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Who does California’s new revenge porn law actually protect?

California recently passed a new law criminalizing the posting of revenge porn. Revenge porn occurs when an individual, usually a former lover, post nude pictures or video taken during the course of the relationship of the other individual without that individuals consent. As the name implies, it’s usually done as an act of revenge after a particularly nasty fight or break-up.    If convicted under California’s new law individuals could face up to six months in jail or a $1,000 fine. The law only affects a very small portion of revenge porn victims.  Here’s what the law doesn’t protect:

It won’t protect your selfies.

Did you take the picture yourself? Unfortunately this new law only applies to photos taken by someone else. The good news is, however, if you took the photo you automatically have a copyright in that photo and may be able to file a DMCA takedown notice to get the picture taken down.  If you need help sending a takedown notice feel free to contact us.

New Media Rights tells a content bully to beat it... Just Beat It!

New Media Rights
 
It’s been a year since the Lansdowne Library Teen Advisory Board created a video to promote reading based on Michael Jackson’s iconic “Beat It,” video. After it was posted on YouTube, Sony took down the video claiming the parody was “copyright infringement.” But after taking a bit a beating in the press for content bullying these amazing teens, Sony rescinded its claim and the video went back up.

That was the end of the story until now. Recently, the audio to the parody video was muted through YouTube’s Content ID system. The Library called Sony, but Sony claimed there was nothing they could do, that the video was caught in what Sony called the “Youtube Vortex” and complaints about disabling it were old news. Together, Lansdowne librarian Abbe Klebanoff and New Media Rights have now gotten the teens’ video restored using Youtube’s appeals process, but the story is a reminder that content bullying is alive and well. Check out the full story here.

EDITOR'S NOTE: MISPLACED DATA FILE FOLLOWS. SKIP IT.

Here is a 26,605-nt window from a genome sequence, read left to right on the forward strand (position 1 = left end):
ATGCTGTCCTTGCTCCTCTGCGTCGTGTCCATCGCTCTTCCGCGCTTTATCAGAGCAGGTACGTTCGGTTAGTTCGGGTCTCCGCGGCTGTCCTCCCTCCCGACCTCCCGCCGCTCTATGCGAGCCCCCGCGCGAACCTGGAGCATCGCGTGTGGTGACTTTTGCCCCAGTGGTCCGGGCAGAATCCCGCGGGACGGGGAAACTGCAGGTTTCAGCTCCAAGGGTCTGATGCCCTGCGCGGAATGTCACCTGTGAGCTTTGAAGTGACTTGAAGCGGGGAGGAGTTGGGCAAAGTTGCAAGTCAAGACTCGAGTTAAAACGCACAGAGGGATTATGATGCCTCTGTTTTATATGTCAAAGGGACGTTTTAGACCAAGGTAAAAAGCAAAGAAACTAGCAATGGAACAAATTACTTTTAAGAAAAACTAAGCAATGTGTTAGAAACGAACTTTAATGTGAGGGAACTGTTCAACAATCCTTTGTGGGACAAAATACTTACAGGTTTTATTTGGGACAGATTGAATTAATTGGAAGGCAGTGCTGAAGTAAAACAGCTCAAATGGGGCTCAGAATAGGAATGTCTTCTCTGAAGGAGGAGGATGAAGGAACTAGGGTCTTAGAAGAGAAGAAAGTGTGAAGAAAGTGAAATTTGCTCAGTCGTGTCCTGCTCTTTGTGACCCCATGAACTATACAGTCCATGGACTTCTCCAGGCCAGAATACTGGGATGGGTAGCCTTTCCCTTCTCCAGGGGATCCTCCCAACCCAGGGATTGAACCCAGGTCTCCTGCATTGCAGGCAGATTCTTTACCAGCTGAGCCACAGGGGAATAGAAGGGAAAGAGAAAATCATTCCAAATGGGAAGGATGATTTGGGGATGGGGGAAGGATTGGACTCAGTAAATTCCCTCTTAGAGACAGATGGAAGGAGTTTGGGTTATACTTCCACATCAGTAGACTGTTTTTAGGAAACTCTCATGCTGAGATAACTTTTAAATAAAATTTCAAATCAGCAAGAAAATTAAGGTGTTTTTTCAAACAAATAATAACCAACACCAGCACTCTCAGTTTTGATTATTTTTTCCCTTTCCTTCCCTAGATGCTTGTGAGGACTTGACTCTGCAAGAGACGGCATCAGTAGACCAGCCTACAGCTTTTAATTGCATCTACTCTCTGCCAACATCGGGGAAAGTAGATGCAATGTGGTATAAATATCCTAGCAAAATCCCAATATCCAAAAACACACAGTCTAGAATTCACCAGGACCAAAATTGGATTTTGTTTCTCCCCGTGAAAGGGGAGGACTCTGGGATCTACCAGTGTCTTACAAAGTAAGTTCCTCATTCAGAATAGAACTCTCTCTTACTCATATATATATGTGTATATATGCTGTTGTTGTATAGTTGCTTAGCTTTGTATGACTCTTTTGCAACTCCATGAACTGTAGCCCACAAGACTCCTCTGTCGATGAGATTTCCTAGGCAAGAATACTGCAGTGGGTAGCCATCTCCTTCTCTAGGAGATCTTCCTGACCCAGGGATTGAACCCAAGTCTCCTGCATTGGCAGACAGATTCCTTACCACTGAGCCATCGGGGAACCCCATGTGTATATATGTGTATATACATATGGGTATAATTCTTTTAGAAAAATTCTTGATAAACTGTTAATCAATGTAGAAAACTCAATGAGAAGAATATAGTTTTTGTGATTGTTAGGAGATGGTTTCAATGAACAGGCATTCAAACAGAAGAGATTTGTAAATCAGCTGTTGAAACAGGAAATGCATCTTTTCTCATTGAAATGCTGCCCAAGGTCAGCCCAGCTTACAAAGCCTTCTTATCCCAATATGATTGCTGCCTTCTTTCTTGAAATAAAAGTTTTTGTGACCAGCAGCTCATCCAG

New Media Rights helps with a film that might just be on its way to the Oscars!

When we worked with Michael Singh on a variety of legal issues that came up surrounding his documentary, Valentino's Ghost, we noticed the film was excellent and told a compelling story. We didn't realize, however, that we were helping on a film that may be on its way to an Oscar nod. We want to congratulate Michael for making it to the final 120 films nominated for best feature documentary! Good luck Michael, we're all rooting for you!

Teens make parody video, but Sony tells them to beat it… just beat it!

It’s been a year since the Lansdowne Library Teen Advisory Board created a video to promote reading based on Michael Jackson’s iconic “Beat It,” video. After it was posted on YouTube, Sony took down the video claiming the parody was “copyright infringement.” But after taking a bit a beating in the press for content bullying these amazing teens, Sony rescinded its claim and the video went back up.

That was the end of the story until now. Recently, the audio to the parody video was muted through YouTube’s Content ID system. The Library called Sony, but Sony claimed there was nothing they could do, that video was caught in what Sony called the “Youtube Vortex.” Together Lansdowne librarian Abbe Klebanoff and New Media Rights have now gotten the teens’ video restored using Youtube’s appeals process, but the story is a reminder that content bullying is alive and well.

New Media Rights joins 17+ groups in calling for an extension for public comment in critical copyright law review process

Today New Media Rights joined 17 other organizations in asking the United States Patent and Trademark Office to extend the amount of time the public has to reply to the request for comments on the Department of Commerce green paper, “Copyright Policy, Creativity, And Innovation In The Digital Economy.”  The Green Paper extensively outlines the current challenges regarding copyright enforcement in the new media age. The request for comments outlines five critical areas for comment including: the law around remixes; the first sale doctrine in the digital age; the reform of statutory damages in file sharing cases; the possibility of government organized licensing and improvement of the DMCA takedown system. Each of these topics deserves extensive discussion and asking stakeholders to provide comments on 5 broad areas of copyright law within 2 weeks is unrealistic. The initial comments period proposed only allowed 2 weeks before the first public hearing.  New Media Rights is hopeful the request for changes to comment period and public meeting schedule will be granted. You can find the full text of the letter below.